Specific dietary and lifestyle behaviors are independently associated with long-term weight gain, according to a study published in the June 23 issue of the New England Journal of Medicine.
The conventional weight-loss strategy, “eat less and exercise more” is not an adequate plan for preventing long-term weight gain.
Harvard researchers on the study, led by Dariush Mozaffarian, M.D., Dr.P.H, indicated that the quality of the food one eats, not necessarily the quantity, is a better indicator of weight gain over time. With the recent study, “Changes in Diet and Lifestyle and Long-Term Weight Gain in Women and Men,” the researchers were able to connect particular foods to weight-gain predictions.
The research included 120,877 U.S. men and women, free of chronic disease, including baseline obesity. Follow-up periods on the study included 1986-2006; 1991-2003; and 1986-2006, for three separate cohorts. Relationships between lifestyle factors and weight change were evaluated at 4-year intervals, with various adjustments made for age, baseline BMI, and lifestyle factors. Researchers found that cohort-specific results, as well as sex-specific results, were similar.
"For diet, conventional wisdom often recommends 'everything in moderation,' with a focus only on total calories consumed," said Dr. Mozaffarian, an associate professor of medicine and epidemiology at Harvard Medical School and Brigham and Women's Hospital, reported Time Healthland. "Our results demonstrate that the quality of the diet — the types of food and beverages that one consumes — is strongly linked to weight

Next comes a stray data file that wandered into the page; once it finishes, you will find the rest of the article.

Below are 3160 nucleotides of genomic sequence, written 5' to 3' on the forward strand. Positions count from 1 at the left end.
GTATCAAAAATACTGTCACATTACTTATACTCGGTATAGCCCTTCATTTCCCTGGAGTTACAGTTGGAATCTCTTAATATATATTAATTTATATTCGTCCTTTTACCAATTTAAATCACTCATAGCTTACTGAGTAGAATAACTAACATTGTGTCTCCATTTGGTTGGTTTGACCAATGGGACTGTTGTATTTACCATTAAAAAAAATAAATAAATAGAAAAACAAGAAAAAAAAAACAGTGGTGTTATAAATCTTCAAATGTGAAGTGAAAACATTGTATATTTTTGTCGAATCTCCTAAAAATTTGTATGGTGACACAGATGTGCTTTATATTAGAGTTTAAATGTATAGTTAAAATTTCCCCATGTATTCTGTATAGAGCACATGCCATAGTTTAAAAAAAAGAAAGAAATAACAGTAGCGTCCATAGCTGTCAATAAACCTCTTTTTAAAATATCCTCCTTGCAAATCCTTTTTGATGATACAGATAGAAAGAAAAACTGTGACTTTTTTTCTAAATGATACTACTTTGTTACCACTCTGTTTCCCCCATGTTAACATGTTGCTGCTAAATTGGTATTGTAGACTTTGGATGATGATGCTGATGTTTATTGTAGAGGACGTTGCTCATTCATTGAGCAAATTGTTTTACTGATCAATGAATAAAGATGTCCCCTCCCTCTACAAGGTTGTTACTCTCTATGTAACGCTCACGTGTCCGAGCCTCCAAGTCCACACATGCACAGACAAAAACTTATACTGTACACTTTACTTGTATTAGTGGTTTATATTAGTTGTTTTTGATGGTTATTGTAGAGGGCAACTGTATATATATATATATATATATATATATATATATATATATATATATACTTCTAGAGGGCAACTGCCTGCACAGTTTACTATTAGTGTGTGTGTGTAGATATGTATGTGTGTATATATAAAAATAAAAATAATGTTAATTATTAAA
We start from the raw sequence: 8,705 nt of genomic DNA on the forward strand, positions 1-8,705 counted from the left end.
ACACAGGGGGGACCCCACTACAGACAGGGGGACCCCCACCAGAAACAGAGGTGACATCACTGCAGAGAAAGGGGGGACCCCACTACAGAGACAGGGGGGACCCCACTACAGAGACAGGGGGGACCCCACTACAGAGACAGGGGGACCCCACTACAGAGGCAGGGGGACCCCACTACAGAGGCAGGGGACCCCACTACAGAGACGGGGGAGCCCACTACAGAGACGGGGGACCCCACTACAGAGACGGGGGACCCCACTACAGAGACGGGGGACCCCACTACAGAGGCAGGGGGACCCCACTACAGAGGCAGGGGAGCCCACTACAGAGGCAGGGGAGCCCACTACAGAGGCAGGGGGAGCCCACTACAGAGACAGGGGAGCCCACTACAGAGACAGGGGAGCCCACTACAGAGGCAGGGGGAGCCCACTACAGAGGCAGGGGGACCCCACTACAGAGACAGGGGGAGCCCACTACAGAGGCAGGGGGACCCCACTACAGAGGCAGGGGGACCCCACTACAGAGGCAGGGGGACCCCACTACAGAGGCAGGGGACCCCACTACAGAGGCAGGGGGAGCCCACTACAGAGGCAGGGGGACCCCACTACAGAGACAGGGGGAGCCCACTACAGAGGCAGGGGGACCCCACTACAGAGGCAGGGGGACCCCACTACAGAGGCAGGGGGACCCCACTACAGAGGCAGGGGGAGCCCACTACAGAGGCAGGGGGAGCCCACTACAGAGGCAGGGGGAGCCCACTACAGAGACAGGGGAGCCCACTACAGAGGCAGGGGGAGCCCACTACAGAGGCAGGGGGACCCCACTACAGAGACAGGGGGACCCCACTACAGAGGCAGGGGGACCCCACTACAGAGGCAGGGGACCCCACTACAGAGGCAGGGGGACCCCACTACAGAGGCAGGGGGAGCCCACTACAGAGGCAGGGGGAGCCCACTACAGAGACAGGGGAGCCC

The investigators found that the participants gained an average of 3.35 lbs in every four-year period.
Potato chips were the worst culprit, causing people to gain 1.69 pounds, followed by potatoes in general, which caused people to gain 1.28 pounds. (French fries were worse than boiled or mashed potatoes.) This, explained Dr. Mozzafarian, could be because starches and refined carbohydrates produce bursts in blood glucose and insulin, increasing hunger and thus upping the total amount of food people eat at their next meal.
Sugary beverages accounted for a one pound weight gain, while alcohol caused people to gain an average of 0.41 pounds over four years. Unprocessed meats accounted for a 0.95-pound uptick in weight, while processed meats were right behind at 0.93 pounds
Increased daily servings of vegetables, whole grains, fruits, nuts, and yogurt were significantly inversely associated with weight change.
People who added a daily serving of vegetables lost an average of 0.22 pounds over four years, the researchers found. People who added whole grains lost 0.37 pounds, and those who ate fruits shed almost half a pound. Nuts and yogurt also resulted in weight loss. Yogurt, in fact, prevented 0.82 lbs. of weight gain over time, a finding that Mozaffarian indicated was unexpected and in need of additional study.
Combined dietary changes correlated with considerable differences in weight change. Physical activity, alcohol, smoking, sleep, and television watching were independently associated with weight change.
Those who exercised more tended to gain less, while those who slept less than six hours and more than eight hours tended to gain more. Data also indicated that each additional alcoholic beverage per day added 0.41 lbs. every four years.
"Specific dietary and lifestyle factors are independently associated with long-term weight gain, with a substantial aggregate effect and implications for strategies to prevent obesity," the authors write.